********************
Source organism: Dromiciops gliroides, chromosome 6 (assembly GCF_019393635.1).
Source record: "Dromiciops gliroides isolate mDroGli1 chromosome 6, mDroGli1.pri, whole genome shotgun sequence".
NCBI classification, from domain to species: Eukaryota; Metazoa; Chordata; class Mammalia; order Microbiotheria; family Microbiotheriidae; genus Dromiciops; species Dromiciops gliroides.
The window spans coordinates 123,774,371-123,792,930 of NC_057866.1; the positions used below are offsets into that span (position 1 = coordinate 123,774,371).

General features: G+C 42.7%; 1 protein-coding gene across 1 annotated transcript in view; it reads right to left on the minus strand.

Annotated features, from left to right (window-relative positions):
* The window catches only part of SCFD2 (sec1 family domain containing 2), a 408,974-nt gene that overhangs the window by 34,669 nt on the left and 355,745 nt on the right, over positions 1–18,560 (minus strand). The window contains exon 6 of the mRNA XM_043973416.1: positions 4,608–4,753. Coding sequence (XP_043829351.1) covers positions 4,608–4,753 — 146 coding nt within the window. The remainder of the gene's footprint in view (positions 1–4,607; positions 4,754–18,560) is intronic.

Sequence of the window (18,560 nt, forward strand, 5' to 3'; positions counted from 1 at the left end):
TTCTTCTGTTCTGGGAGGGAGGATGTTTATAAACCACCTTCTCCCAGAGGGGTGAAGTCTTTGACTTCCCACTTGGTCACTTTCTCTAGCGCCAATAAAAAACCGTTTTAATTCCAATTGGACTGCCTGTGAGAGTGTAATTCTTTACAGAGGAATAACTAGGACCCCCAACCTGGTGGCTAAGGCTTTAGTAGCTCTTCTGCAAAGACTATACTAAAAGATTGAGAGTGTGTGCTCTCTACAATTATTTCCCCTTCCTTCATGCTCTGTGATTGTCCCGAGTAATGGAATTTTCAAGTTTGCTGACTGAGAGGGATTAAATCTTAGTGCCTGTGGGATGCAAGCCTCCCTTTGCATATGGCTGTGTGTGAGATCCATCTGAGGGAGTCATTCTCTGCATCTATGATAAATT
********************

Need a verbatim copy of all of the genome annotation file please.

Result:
Source organism: Dromiciops gliroides, chromosome 6 (assembly GCF_019393635.1).
Source record: "Dromiciops gliroides isolate mDroGli1 chromosome 6, mDroGli1.pri, whole genome shotgun sequence".
NCBI classification, from domain to species: Eukaryota; Metazoa; Chordata; class Mammalia; order Microbiotheria; family Microbiotheriidae; genus Dromiciops; species Dromiciops gliroides.
The window spans coordinates 123,774,371-123,792,930 of NC_057866.1; the positions used below are offsets into that span (position 1 = coordinate 123,774,371).

General features: G+C 42.7%; 1 protein-coding gene across 1 annotated transcript in view; it reads right to left on the minus strand.

Annotated features, from left to right (window-relative positions):
* The window catches only part of SCFD2 (sec1 family domain containing 2), a 408,974-nt gene that overhangs the window by 34,669 nt on the left and 355,745 nt on the right, over positions 1–18,560 (minus strand). The window contains exon 6 of the mRNA XM_043973416.1: positions 4,608–4,753. Coding sequence (XP_043829351.1) covers positions 4,608–4,753 — 146 coding nt within the window. The remainder of the gene's footprint in view (positions 1–4,607; positions 4,754–18,560) is intronic.

Sequence of the window (18,560 nt, forward strand, 5' to 3'; positions counted from 1 at the left end):
TTCTTCTGTTCTGGGAGGGAGGATGTTTATAAACCACCTTCTCCCAGAGGGGTGAAGTCTTTGACTTCCCACTTGGTCACTTTCTCTAGCGCCAATAAAAAACCGTTTTAATTCCAATTGGACTGCCTGTGAGAGTGTAATTCTTTACAGAGGAATAACTAGGACCCCCAACCTGGTGGCTAAGGCTTTAGTAGCTCTTCTGCAAAGACTATACTAAAAGATTGAGAGTGTGTGCTCTCTACAATTATTTCCCCTTCCTTCATGCTCTGTGATTGTCCCGAGTAATGGAATTTTCAAGTTTGCTGACTGAGAGGGATTAAATCTTAGTGCCTGTGGGATGCAAGCCTCCCTTTGCATATGGCTGTGTGTGAGATCCATCTGAGGGAGTCATTCTCTGCATCTATGATAAATT